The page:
The research on the effects of advertising by health professionals has basically sought to help resolve a debate between two schools of thought about the competitive effects of advertising (Albion and Farris 1981). The "advertising as information" school sees advertising as something that makes demand more elastic by providing low-cost information to consumers about options and encouraging competitive moves by sellers (Nelson 1974). The "advertising as barrier to entry" school sees advertising as something that makes demand more inelastic by creating brand loyalty with consumers that can only be overcome by spending large sums of money on competitive advertising (Comanor and Wilson 1974). The research in health care markets relevant to this debate has found inconsistent results. Advertsing has been found to be pro-competitive, lowering prices (and sometimes improving quality) in the markets for eyeglasses (Benham 1972), optometric services (Bond et al. 1980, Haas-Wilson 1986), and prescription drugs (Cady 1976). Advertising has been found to raise prices and (and sometimes hurt quality) in the markets for physician services (Rizzo and Zeckhauser 1992), eye examinations (Parker 1995), and dental services (Kwon, Safranski, and Kim 1993).

Additional research is needed to see if an explanation can be found for the inconsistent results. Previous efforts to explain these results have focused on how advertising tends to produce more pro-competitive outcomes when simpler offerings are being advertised and prices are included in the advertisements (Folland, Goodman, and Stano 1993, Rizzo and Zeckhauser 1992). Another way of looking at this is to say that advertising has more pro-competitive effects when "search" attributes (which can be determined upon inspection, such as price or office hours) are what are most interesting to consumers rather than "credence" attributes (which can never really be understood, such as a doctor’s true diagnostic skill).

Consumer researchers have addressed the controversy over advertising’s effect on price elasticity, but they have not focused on the health care market. Experimental researchCsuch as the work done by Mitra and Lynch (1995) on the conditions where advertising leads consumers to become more price sensitiveCcould clearly be done in a health care context. Among other things, comparisons could be made between advertising for search-oriented offerings and credence-oriented offerings. Other experimental studies could extend the work on brand equity by Keller and others (e.g., Keller and Aaker 1992, Campbell and Keller 1996) to understand the power of advertising brand names in health markets. It is conceivable that brand equity is even more powerful in markets that are high in credence qualities (like health markets), since consumers may be forced by information asymmetry to rely on signals of quality such as brand name. Thus, the advertising of strong brand names could have a more deleterious effect on competition in health markets.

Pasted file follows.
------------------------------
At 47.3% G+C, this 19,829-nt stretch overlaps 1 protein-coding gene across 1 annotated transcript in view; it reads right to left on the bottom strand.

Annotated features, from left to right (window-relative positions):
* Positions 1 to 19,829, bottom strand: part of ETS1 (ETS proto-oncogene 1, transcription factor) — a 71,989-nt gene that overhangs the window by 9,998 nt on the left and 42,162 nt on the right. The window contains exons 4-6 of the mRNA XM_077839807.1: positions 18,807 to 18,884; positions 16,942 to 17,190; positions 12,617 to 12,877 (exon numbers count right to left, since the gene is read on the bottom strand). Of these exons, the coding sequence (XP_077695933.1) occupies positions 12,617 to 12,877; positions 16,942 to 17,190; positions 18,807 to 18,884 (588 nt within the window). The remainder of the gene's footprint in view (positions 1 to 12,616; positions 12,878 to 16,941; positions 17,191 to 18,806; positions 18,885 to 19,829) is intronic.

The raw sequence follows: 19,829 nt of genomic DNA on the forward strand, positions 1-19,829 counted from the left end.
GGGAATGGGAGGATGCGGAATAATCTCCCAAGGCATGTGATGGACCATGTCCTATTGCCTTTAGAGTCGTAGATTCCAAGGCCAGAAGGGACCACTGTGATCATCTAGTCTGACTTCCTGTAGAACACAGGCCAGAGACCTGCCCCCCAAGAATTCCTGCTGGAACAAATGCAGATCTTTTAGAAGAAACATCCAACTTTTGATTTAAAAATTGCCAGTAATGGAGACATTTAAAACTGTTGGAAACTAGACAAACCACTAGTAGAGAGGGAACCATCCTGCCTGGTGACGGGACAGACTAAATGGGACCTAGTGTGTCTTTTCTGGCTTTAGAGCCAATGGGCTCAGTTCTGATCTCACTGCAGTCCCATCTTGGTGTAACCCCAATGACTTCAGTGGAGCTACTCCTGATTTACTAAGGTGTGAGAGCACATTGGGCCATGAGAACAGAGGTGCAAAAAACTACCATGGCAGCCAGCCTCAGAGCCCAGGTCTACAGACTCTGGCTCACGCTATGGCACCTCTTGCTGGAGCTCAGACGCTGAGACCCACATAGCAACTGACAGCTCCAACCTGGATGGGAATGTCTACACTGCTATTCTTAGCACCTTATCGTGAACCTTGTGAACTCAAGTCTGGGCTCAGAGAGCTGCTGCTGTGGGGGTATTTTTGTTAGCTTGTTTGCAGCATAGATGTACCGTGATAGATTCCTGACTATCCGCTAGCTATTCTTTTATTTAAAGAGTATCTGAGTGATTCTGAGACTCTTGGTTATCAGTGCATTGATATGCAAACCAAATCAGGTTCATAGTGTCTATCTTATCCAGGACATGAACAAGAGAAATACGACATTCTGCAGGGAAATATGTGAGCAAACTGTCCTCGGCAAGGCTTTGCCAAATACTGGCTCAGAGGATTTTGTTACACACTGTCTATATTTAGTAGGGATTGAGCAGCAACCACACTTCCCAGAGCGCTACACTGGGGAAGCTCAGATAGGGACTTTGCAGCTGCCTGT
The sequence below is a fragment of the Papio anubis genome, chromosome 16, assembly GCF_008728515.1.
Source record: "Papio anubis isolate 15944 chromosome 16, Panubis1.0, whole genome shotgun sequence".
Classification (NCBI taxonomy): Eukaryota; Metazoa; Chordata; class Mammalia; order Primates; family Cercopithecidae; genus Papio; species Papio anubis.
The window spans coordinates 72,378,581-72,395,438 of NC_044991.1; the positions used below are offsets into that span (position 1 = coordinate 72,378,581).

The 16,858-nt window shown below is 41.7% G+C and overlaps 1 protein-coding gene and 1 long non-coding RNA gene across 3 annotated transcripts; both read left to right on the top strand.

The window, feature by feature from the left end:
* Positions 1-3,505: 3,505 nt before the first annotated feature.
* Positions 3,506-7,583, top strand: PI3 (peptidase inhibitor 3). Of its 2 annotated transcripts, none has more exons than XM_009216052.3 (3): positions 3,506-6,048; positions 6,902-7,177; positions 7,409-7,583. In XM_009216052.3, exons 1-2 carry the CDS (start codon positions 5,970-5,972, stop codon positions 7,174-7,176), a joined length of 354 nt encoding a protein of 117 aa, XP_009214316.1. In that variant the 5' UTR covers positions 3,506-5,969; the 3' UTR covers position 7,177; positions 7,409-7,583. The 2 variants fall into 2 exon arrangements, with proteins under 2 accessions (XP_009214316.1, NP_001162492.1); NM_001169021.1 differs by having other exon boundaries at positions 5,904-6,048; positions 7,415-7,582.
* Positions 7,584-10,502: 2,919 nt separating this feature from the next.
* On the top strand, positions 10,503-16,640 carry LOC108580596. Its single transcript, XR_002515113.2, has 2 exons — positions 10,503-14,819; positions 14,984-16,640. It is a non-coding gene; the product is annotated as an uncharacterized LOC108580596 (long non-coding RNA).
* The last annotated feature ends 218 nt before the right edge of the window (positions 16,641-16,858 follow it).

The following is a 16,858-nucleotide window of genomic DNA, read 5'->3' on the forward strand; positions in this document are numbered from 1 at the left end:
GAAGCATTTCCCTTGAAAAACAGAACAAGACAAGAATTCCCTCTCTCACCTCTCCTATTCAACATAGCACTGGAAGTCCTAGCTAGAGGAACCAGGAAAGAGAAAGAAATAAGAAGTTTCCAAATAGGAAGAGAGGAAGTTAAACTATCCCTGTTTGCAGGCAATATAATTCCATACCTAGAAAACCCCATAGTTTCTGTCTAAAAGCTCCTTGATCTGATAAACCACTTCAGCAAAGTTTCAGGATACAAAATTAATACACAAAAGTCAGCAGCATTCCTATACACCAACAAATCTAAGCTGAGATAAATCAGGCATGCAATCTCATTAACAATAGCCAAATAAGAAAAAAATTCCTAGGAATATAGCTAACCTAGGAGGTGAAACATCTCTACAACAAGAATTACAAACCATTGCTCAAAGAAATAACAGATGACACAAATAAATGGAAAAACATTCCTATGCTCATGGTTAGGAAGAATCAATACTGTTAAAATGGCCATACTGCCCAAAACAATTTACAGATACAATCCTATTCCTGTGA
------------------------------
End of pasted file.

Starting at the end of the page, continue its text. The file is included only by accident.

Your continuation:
Consumer research also could address the conditions under which consumers are easily misled by advertising by doctors, hospitals, and others. Questions that could be addressed include: Are certain types of claims more likely to be misunderstood? And are certain types of people (e.g., the poor) more likely to be deceived?

Advertising Prescription Drugs to Consumers: Little research has been done on the advertising of prescription drugs to consumers. This practice has technically been legal for a long time, but it was discouraged by the FDA for many yearsCwith even a moratorium on its use requested during the early 1980s. The FDA requirement that the lengthy disclosures of contraindications and other scientific findings (i.e., the "brief summary") be included in all ads that make efficacy claims helped to reduce incentives to use this form of advertising (Masson 1991). Late 1980s direct-to-consumer advertising was predominantly of the "see your doctor" variety, exhorting consumers with certain symptoms to seek medical advice. More recently, as FDA views on this practice have become more tolerant, the ads are naming brand names (even on television) and making efficacy claims (with the accompanying disclosures). The volume of this type of advertising is clearly increasing (Winters 1993).